Miami real estate broker Nathan Kurland was driving downtown on Biscayne Boulevard with his wife the other day when they spotted a red, orange and green-striped sign with a familiar logo on the ground floor of an office tower.
“Was that 7-Eleven store there before?” Kurland said they asked each other.
Suddenly, the ubiquitous chain’s convenience stores are popping up all around downtown Miami like mushrooms after a hard rain.
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But they’re not your Pop’s suburban 7-Elevens.
Like the corner stores of old, which they recall, these are smaller, urban prototypes with no parking and an emphasis on fresh and grab-and-go foods aimed at downtown dwellers and workers on foot. Like all 7-Elevens, they’re open ’round the clock.
And the stores’ conspicuous arrival here confirms that downtown Miami’s much-trumpeted revival is no figment of boosters’ imaginations, city officials say. The Biscayne Boulevard 7-Eleven, which opened earlier this month in the New World Tower, is the chain’s third new walk-up corner store downtown.
There is a fourth in west Brickell and a fifth under construction in a historic South Beach building.
The thousands of mostly young residents lured downtown by the condo boom of the mid-2000s have now made the district, once desolate outside office hours, an attractive place for national chains’ demographics-crunchers, said Alyce Robertson, executive director of the Downtown Development Authority.
That includes not just 7-Eleven, but also drugstore chains like Walgreens and CVS, which have opened new outlets in the business district, as well as high-end grocer Whole Foods, which has inked a deal to open downtown.
“It’s incredible to see the amount of activity underway, and it doesn’t appear to be waning,” Robertson said in an email.
The opening of 7-Eleven’s bright, sleekly designed stores has been a welcome boon to downtown residents and office workers who formerly had to rely on often-dingy mom-and-pop convenience stores with limited hours and offerings.
“We were very excited,’’ said Rachel Sak, marketing director for Zyscovich Architects, a 90-person firm in the New World building, as she shopped the new 7-Eleven’s wine selection for the office holiday party and gifts to co-workers. “We are taking advantage of it for sure. If you’re downtown and you’re walking, or you want to pick up something on the way home, it’s pretty convenient.’’
The other two stores are on Flagler Street at Miami Avenue, and on Northeast Second Avenue on the ground floor of the Loft Downtown II building, which sits at the foot of a Metromover station and across the street from Miami Dade College.
“It’s doing very well, actually,’’ said franchisee Bobby Abrol, who opened the 7-Eleven at the Loft building this past summer. “It’s all these young couples and young singles who come downstairs for groceries, and the students of course. It’s been a very positive location for me.’’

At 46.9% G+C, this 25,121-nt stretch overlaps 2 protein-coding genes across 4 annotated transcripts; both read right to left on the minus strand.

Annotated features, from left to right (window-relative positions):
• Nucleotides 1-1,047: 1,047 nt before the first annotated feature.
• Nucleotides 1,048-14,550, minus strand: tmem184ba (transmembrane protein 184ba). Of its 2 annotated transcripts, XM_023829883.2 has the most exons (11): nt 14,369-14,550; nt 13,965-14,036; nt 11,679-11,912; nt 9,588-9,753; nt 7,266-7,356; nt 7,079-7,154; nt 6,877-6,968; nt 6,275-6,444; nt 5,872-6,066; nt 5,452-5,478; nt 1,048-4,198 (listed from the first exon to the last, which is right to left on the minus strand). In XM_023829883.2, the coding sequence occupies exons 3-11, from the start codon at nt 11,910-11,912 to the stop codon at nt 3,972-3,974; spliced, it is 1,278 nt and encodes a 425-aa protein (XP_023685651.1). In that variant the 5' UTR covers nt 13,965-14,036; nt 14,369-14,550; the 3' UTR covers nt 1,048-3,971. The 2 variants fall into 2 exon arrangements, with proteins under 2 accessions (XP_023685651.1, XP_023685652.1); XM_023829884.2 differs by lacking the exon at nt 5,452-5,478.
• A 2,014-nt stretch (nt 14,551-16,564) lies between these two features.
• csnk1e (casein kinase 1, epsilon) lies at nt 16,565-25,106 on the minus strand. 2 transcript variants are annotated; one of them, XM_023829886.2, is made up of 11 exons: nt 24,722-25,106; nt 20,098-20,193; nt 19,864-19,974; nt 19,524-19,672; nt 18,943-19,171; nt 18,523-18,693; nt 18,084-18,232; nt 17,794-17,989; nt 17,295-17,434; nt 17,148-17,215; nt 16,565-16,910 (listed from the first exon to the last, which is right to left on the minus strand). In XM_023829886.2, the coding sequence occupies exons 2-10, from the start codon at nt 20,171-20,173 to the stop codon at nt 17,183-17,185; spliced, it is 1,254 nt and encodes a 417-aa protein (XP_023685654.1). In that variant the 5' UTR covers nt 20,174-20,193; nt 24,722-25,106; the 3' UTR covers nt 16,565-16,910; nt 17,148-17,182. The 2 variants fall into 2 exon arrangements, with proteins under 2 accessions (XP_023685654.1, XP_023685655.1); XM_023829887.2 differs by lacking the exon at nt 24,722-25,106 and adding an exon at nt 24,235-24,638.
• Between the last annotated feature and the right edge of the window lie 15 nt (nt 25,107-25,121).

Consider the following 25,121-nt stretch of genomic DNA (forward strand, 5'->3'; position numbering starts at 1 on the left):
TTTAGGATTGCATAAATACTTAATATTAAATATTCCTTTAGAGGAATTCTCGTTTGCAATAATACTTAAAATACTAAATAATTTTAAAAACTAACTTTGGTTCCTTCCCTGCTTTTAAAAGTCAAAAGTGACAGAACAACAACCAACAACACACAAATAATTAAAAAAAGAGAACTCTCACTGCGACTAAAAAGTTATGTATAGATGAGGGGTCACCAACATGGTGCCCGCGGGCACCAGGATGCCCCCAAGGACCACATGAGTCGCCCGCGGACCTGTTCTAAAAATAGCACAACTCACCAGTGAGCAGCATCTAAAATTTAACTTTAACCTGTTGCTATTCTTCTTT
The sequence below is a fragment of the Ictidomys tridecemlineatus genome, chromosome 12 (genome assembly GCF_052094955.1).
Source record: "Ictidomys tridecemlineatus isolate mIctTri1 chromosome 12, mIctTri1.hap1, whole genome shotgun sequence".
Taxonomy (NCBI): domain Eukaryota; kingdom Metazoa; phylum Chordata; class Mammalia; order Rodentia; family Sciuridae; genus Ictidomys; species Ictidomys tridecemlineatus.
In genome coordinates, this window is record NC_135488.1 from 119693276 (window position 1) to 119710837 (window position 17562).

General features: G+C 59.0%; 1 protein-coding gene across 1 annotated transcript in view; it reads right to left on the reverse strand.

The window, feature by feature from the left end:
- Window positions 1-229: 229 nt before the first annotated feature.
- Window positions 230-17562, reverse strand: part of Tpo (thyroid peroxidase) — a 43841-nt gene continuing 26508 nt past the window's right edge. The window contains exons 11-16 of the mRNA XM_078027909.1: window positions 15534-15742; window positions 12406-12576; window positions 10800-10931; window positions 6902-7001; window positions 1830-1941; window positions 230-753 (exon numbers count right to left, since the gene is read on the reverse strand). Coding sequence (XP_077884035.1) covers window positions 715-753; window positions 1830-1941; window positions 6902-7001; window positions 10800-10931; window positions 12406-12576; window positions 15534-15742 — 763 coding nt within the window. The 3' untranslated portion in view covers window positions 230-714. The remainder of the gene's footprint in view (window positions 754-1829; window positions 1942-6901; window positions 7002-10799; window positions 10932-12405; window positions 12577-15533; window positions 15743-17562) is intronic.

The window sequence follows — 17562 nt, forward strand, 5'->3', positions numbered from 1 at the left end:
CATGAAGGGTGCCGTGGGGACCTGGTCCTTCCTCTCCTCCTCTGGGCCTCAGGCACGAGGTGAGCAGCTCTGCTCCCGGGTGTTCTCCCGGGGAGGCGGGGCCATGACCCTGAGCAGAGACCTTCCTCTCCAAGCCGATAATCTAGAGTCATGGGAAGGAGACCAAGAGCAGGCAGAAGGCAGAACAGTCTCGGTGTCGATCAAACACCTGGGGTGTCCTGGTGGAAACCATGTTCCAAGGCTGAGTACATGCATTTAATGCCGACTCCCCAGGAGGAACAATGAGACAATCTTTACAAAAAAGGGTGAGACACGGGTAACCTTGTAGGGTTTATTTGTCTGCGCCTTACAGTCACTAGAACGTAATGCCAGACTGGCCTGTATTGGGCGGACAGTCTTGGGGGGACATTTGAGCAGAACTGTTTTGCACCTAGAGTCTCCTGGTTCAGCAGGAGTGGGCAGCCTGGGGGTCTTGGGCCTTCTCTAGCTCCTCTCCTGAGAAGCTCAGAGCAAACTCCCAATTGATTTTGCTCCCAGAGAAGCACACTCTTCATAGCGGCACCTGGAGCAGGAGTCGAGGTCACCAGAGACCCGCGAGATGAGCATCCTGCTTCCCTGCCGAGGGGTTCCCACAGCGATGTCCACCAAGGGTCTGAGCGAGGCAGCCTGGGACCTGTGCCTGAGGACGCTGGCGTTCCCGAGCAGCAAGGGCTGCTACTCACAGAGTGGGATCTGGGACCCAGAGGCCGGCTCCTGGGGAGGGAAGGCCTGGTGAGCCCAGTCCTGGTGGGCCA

The urban-format outlets are not new for 7-Eleven, by far the world’s largest convenience-store chain. Company officials say they’ve had them in big cities like Chicago and New York for years. But bringing them to downtown Miami now was a no-brainer as the fast-growing chain, which is adding hundreds of stores in the United States and Canada each year, seeks out new markets in which to expand, they said.
“There is a large concentration of customers in these areas, and it makes sense to go where the customers are,’’ said 7-Eleven regional development manager Grant Distel. “There is an opportunity for us there.’’
At an average of 1,800 square feet, the compact urban stores are not only about half the size of the boxy suburban stores, but they also boast more-sophisticated design and finishes tailored to fit into the surroundings. That usually means discreet signage, butcher-shop-style tiles or wood on the interior walls, and architectural pendant lights, Distel and company spokeswoman Margaret Chabris said.
“They much more reflect that cosmopolitan feel, especially in Miami,’’ Distel said. “You will find that every one looks just a little bit different.’’
The South Beach store, for instance, on Washington Avenue at 14th Street, is making use of the travertine flooring and mosaic tiling that was already in the space, Chabris said.
What’s sold in the urban shops, meanwhile, represents a paring-down of the typical suburban 7-Eleven’s offerings, with slight variations according to location and clientele, and even what special events are going on downtown on a given day. Stores catering to office workers largely skip selling pet food, for example.
All have selections of fresh salads, fruit, pastries, pizzas, wraps and sandwiches, plus American coffee (the cappucino comes from a machine). Not to mention bags of chips, jerky, grilled hot dogs. And, natch, Slurpees.
When the Ultra music festival rolls around in March, Distel said, the Biscayne Boulevard store will stock up on extra water and soft drinks, “and the stuff people don’t think about, like Chapstick and sunblock.’’
7-Eleven is not the only convenience-store chain to open downtown, nor is it the first.
A Stop ‘n’ Shop opened on Northeast Second Avenue at First Street last year. That’s a block south of Abrol’s new store, where he says hot foods like pizza and chicken wings, “all fresh, good quality,’’ have been his big sellers.
The Stop ‘n’ Shop’s fresh-food offerings are limited to empanadas and pastelitos. But they do have something Texas-based 7-Eleven does not: Cuban coffee from a real espresso machine.